How to eat healthy at the office

Many of us work in an office, which means sitting in front of a computer from 9-to-5. A lack of movement during the day is terrible enough but when combined with an unhealthy diet, things might go sideways. Through these small actionable steps, you can't just end your unhealthy habits but turn them around and improve your concentration and productivity as well as your overall health.



Plan ahead

To make healthy food choices, it's a good idea to build out a meal and snack plan for the day or the week.



A little bit of everything

Regardless of your health goals, it’s important to include all three types of macronutrients on your plate.


Excluding whole food groups like fat or carb could easily backlash and contribute to cravings or declined productivity. Carbs are the main source of energy in our body when broken down into glucose. Healthy fats carry and store essential vitamins and provide even more energy. Including protein on your plate (either meat or plant-based source) contribute not just to muscle mass preservation, but it’s also shown to increase satiety and fullness.



Snack wisely

Snacking is an inevitable part of office life; with a little preparation and mindfulness you can use snacking as an extra opportunity to compliment your diet and improve your health.


Number one tip of all is to choose healthy options. I can imagine that you’ve heard this a lot, but hopefully by the end of this article I will convince you to take actions and opt for the “healthier” snacks. High sugar and high fat snacks, like chocolates, biscuits, cakes, pastries or crips can totally be part of a balanced diet, but I wouldn’t recommend you have them as part of your office days. It’s okay to have them every now or then but eating a little every day for 5 times a week is just not something that would support your health long term. A recent study in London found that replacing unhealthy snacks with whole almonds for six weeks improves endothelial functions and lowers LDL aka “bad cholesterol” (1).Swapping for healthier options could really make a difference. If you add up the snacks in between meals you realize that they add a substantial amount to your weekly diet, so you’ve got to be conscious with your choices.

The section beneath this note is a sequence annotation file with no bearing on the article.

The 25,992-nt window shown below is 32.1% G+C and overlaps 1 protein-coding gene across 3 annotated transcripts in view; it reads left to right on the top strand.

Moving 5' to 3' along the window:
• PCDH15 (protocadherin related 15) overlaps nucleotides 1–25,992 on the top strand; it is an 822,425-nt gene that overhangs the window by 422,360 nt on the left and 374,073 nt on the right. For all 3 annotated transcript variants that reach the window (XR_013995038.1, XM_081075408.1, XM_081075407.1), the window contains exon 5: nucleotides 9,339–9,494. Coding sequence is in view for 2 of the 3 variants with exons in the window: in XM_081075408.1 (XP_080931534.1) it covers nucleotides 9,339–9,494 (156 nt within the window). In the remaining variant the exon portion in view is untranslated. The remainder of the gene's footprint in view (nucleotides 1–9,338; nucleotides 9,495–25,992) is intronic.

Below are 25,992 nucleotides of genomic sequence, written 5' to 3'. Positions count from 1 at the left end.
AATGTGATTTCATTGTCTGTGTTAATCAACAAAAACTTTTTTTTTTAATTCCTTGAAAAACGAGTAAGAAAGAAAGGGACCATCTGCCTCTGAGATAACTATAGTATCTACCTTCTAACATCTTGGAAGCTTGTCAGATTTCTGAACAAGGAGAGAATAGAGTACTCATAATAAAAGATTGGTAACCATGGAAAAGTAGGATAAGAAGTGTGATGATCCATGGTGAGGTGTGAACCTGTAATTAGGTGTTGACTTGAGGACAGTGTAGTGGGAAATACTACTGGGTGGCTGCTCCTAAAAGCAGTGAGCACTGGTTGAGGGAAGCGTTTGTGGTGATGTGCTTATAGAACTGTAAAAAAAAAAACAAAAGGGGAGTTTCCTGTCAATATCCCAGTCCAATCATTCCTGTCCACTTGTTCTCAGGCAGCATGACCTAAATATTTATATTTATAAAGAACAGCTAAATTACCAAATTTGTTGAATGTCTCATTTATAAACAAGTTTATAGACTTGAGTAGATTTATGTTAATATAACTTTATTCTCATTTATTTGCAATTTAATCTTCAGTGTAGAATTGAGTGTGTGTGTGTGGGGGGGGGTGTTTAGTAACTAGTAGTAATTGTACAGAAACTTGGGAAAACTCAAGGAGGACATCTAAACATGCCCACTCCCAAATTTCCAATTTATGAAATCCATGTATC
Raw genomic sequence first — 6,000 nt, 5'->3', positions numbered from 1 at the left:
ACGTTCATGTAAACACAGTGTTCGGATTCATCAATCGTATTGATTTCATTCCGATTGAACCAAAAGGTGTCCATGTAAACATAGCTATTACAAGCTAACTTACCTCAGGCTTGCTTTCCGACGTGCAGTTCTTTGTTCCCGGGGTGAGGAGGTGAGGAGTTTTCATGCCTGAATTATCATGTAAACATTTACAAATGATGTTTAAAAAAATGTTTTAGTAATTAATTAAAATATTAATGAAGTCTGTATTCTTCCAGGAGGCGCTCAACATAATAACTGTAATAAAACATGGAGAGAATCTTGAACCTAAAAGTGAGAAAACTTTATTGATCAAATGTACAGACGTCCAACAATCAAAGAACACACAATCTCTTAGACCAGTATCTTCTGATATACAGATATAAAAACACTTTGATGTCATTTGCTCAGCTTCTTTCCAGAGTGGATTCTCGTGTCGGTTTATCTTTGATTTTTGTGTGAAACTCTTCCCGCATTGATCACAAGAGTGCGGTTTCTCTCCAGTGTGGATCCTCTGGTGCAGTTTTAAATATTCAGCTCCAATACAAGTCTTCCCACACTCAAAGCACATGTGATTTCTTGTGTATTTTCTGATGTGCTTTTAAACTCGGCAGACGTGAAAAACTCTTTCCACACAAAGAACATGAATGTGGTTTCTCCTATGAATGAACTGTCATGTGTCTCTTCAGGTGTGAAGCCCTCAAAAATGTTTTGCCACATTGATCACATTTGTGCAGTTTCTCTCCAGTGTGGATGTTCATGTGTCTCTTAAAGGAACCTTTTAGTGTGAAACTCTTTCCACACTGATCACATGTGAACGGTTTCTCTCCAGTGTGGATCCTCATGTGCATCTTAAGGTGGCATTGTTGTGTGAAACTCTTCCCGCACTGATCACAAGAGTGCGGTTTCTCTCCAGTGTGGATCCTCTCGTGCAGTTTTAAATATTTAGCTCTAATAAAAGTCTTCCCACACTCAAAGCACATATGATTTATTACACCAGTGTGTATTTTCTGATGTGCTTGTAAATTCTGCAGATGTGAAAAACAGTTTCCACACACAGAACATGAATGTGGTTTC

Measure it out

Too much of a beneficial thing can be harmful and have downsides. I would recommend portioning out your snacks and only have your daily amount around you at your desk or in the fridge. Sticking with our example above, almonds are fibrous and oily, so it could leave you with a heavy stomach for hours if you eat too much of it and that can impact the quality of your work. Similar with fruits, eating too much of it can cause digestive issues.


Here are a few examples of healthy snacks and their recommended service size:

  • Small handful of almond or other nuts (30 grams)
  • One banana/one apple etc.
  • Two rice cakes with peanut butter spread or half a smashed avocado
  • Small pots of yoghurt (100-125 grams) - ideally opt for a low sugar version
  • Hummus and crackers or carrot
  • Small handful of dried fruits
  • One small cup of fresh fruit juice (150ml)
  • 8 pieces of strawberries (100 grams)



Be mindful

Consider taking time away from your desk while having your lunch. Allowing yourself to slow down and to pay attention to the meal that you are eating, this way you can avoid “mindless eating” which can reduce satisfaction, lead to overeating and digestive issues like bloating.


At the end of the day, you do spend a substantial amount of your life at work, so I really would like to encourage you to start to act and implement healthier habits into your days.


The Terra Trio menu gives you a healthy and well-balanced option with adequate servings sizes. These combinations provide you a diverse range of flavours and lots of vitamins. You can order up until 10 pm for the next day, so you can go to bed knowing that healthy eating for tomorrow is sorted.



Reference:

1. https://academic.oup.com/ajcn/article/111/6/1178/5837544


Older Post Newer Post

Leave a comment

Please note, comments must be approved before they are published